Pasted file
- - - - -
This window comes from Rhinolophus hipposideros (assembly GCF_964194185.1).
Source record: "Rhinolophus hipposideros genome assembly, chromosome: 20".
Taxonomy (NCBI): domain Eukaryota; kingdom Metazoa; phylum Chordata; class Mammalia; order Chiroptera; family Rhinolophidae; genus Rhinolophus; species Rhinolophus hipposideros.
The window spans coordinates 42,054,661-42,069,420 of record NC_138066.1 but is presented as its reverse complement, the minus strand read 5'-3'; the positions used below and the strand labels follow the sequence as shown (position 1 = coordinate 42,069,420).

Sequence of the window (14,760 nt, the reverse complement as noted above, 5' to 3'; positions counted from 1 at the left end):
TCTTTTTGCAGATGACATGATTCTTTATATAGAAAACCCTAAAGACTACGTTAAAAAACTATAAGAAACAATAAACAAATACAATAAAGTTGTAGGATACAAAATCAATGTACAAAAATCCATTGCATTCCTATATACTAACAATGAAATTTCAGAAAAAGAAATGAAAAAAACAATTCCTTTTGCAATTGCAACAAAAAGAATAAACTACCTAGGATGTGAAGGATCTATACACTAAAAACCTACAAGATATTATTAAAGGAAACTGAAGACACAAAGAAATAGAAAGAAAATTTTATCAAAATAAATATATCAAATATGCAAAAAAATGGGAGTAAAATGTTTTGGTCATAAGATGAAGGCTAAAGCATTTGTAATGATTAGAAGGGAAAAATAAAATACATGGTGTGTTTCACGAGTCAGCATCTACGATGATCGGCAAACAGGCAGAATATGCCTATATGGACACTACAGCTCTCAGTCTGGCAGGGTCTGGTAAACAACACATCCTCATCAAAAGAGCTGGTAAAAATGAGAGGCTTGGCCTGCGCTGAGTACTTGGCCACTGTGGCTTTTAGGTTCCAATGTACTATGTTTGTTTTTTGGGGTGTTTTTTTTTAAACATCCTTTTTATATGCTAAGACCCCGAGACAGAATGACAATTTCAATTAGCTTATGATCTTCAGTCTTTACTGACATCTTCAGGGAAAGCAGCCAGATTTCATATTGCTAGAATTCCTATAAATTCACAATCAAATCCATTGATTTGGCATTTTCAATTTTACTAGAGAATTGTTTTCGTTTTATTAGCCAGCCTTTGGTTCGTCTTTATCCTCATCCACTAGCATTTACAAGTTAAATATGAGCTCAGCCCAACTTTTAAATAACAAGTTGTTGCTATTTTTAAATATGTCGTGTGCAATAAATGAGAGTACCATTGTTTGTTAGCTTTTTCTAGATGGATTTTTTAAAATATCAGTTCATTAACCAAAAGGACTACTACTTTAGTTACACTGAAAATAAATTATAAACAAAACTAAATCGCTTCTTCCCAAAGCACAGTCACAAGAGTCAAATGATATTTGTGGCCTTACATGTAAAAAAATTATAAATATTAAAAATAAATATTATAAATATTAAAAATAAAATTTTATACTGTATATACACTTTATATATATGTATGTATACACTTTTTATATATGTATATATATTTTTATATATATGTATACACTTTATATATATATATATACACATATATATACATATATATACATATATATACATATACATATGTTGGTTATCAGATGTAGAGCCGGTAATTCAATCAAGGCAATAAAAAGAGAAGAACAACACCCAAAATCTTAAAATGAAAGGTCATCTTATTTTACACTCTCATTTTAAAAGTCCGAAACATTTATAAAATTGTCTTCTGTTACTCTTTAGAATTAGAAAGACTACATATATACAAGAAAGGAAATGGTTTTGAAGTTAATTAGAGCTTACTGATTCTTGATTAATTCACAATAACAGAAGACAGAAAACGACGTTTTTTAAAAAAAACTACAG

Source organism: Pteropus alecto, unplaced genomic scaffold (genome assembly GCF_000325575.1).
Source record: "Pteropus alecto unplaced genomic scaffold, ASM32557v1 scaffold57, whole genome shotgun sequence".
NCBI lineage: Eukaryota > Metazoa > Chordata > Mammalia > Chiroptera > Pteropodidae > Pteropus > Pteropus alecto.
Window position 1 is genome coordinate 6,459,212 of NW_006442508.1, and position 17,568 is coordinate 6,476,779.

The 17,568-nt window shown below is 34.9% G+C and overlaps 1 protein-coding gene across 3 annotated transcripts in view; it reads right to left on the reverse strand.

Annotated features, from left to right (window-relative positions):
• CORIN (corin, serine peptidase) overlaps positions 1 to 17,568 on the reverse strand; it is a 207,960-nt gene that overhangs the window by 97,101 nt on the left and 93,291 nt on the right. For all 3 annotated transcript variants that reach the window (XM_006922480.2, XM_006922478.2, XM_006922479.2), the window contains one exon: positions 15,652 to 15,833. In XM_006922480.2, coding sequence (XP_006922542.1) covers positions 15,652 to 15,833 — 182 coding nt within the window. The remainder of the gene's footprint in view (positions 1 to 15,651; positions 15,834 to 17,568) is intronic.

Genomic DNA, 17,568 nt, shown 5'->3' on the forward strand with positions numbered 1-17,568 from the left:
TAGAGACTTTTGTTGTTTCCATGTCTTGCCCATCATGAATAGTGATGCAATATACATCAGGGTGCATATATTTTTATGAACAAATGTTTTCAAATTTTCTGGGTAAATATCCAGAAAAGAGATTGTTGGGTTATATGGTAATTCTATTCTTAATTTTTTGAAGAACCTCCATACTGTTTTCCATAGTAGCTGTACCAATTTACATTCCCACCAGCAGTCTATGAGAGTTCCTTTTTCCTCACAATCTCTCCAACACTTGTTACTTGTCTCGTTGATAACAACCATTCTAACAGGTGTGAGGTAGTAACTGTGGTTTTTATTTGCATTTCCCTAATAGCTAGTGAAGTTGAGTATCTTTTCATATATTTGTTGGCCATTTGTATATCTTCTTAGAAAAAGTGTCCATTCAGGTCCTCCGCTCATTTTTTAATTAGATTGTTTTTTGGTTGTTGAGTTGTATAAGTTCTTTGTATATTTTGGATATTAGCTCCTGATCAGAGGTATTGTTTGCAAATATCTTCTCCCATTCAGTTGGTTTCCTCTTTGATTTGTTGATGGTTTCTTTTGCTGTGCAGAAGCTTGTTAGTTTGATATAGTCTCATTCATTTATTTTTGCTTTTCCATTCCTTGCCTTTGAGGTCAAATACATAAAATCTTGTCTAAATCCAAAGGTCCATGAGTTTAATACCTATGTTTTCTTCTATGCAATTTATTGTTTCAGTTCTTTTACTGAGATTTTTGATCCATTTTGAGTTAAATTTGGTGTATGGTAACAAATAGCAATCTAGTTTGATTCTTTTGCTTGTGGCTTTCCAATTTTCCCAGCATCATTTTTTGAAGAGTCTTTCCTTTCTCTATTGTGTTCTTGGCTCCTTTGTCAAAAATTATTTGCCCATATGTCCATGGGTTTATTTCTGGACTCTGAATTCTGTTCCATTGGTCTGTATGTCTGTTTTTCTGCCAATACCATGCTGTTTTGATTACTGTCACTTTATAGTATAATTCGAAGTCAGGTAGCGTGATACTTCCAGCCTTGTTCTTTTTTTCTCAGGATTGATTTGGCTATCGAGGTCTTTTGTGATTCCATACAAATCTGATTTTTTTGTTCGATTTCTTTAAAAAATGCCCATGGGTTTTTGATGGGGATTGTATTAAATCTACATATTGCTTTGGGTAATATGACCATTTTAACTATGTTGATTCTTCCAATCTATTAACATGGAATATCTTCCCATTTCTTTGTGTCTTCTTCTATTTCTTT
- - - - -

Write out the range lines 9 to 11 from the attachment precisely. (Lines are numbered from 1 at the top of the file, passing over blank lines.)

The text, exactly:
NCBI lineage: Eukaryota > Metazoa > Chordata > Mammalia > Chiroptera > Pteropodidae > Pteropus > Pteropus alecto.
Window position 1 is genome coordinate 6,459,212 of NW_006442508.1, and position 17,568 is coordinate 6,476,779.

The 17,568-nt window shown below is 34.9% G+C and overlaps 1 protein-coding gene across 3 annotated transcripts in view; it reads right to left on the reverse strand.